Books contemporary Crime fiction mystery suspense thriller Young Adult

Karen M. McManus’ important message about forgiveness in “The Cousins”

Reading a novel by Karen M. McManus is like a breath of fresh air – her stories are incredibly unique and fast paced, and with all of her mysteries, she reminds us that young adult doesn’t always equate to romance. She creates suspense, has us guessing what’s coming next, and has us sitting on the edge of our seats as mystery unfolds.

And her novel, The Cousins, which came out last year, is just as riveting. It’s different than some of her other novels, because the central idea and build up of the story doesn’t surround itself with a murder. This time it’s family drama where everyone involved claims to have no idea what’s going on.

The Storys are the envy of their neighbours: owners of the largest property on their East Coast island, they are rich, beautiful, and close. Until it all falls apart. The four children are suddenly dropped by their mother with a single sentence:

You know what you did.

They never hear from her again.

Years later, when 18-year-old cousins Aubrey, Milly and Jonah Story receive a mysterious invitation to spend the summer at their grandmother’s resort, they have no choice but to follow their curiosity and meet the woman who’s been such an enigma their entire lives.

This entire family is built on secrets, right? It’s the Story legacy.

This summer, the teenagers are determined to discover the truth at the heart of their family. But some secrets are better left alone.

Once I started this book I couldn’t put it down and pretty much read it in one sitting, there was something a little addictive about it. It’s not a hard read, which is good for a young adult novel, but still has enough complexity to keep you interested and keep you guessing.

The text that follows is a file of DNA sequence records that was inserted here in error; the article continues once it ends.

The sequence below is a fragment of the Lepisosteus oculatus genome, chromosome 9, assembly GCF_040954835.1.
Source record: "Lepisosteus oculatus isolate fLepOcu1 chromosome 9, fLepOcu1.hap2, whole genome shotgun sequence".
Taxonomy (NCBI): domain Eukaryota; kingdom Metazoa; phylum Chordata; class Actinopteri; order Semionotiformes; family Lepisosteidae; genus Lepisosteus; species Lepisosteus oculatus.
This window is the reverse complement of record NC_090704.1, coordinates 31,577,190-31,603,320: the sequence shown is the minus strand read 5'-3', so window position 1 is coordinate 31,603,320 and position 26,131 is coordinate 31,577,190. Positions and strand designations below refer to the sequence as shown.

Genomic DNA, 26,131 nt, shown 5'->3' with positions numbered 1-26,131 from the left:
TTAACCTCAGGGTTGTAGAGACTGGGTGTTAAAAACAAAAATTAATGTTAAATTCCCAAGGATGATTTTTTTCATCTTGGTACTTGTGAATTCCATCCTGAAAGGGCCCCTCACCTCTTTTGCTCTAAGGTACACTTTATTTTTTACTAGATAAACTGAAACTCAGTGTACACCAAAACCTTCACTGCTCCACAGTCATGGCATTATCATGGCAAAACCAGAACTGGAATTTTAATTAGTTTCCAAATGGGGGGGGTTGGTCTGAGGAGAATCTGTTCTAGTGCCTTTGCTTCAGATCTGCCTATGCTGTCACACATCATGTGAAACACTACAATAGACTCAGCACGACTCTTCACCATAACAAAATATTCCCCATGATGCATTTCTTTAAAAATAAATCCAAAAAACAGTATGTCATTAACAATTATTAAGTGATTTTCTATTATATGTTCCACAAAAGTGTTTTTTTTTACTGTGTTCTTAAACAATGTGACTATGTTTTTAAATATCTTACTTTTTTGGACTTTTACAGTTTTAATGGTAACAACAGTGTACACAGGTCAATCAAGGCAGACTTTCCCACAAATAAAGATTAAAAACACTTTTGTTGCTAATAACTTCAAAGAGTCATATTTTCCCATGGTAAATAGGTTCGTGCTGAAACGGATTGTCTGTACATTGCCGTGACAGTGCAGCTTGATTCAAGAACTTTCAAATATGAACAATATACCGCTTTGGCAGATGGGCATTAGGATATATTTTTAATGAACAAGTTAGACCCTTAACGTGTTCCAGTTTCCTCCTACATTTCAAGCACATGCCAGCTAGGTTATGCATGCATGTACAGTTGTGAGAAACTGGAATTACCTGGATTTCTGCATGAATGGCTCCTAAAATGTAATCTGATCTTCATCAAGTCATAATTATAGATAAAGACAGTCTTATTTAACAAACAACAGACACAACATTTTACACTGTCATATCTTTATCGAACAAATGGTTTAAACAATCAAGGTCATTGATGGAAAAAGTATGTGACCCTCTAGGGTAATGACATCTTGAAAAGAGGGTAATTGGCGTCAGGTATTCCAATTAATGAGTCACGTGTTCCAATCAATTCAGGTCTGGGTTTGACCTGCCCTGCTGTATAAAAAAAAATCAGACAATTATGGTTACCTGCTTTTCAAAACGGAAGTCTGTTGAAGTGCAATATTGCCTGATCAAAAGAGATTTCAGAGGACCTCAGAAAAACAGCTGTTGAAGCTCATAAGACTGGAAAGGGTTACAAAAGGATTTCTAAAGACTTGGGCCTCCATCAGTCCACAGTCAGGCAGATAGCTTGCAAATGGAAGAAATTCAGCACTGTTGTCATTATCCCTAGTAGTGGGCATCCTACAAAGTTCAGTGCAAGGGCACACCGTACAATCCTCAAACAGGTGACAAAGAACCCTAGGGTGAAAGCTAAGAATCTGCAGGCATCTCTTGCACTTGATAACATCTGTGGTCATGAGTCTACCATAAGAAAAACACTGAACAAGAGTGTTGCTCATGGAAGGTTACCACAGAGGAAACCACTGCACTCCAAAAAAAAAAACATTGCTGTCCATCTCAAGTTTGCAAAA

McManus skilfully manages to weave everything together in this story without leaving anything out and considering how many strings there were in this story, which really spans across 25 years, that is some feat.

But probably the most impressive thing about The Cousins is that it carries some mature and dark themes for a novel in the young adult genre. Including secrets, the bonds of family, guilt, the lingering effects of violence, the past vs the present, survivor’s guilt, inheritance and impulsiveness.

But possibly one of the most touching and admirable things about this book is it’s message.

McManus uses the events that span across two lifetimes, really, to illustrate an important message to her readers: You need to forgive others, instead of causing more harm carrying a grudge, and yourself, so you can move on and leave the past where it is.

We see this message through the eyes of the three cousins as they reflect on their parents lives and their own lives.

Without exposing too many spoilers, things happen across the events of the cousins time visiting their grandmother – things go wrong and spin out of control. Reflecting the way real life goes. But what they see through is that they learn the lesson of forgiveness through their parents, who never mastered the art, and lived the rest of their lives holding grudges and lived in pain.

When faced with the same choice as their parents, the youngsters learn what they never did – that they need to let things go and learn to forgive, even if they don’t forget, because otherwise they carry on the chain and continue to cause more harm.

Near the end of the book, Milly is given some advice by her uncle. He said

“It’s alright to be mad, Milly,” he whispers. “You’re entitled to that feeling. But give some thought to forgiveness too, okay? If there’s one characteristic I wish the Story family had more of, it’s that.”

– Karen M. McManus, The Cousins

But the lesson about forgiveness isn’t just about forgiving others, it’s also abut forgiving yourself so you’re not carrying guilt and can move on with life, leaving the past behind.

The same uncle gives his sister, Allison, some advice on this. He says:

“You didn’t set out to deliberately hurt anyone. Forgive yourself, Allison. Twenty-five years is a long time to hang on to guilt.”

– Karen M. McManus, The Cousins

At the end of the day, forgiveness is the only way to move forward from the things that hurt you or cause you pain.

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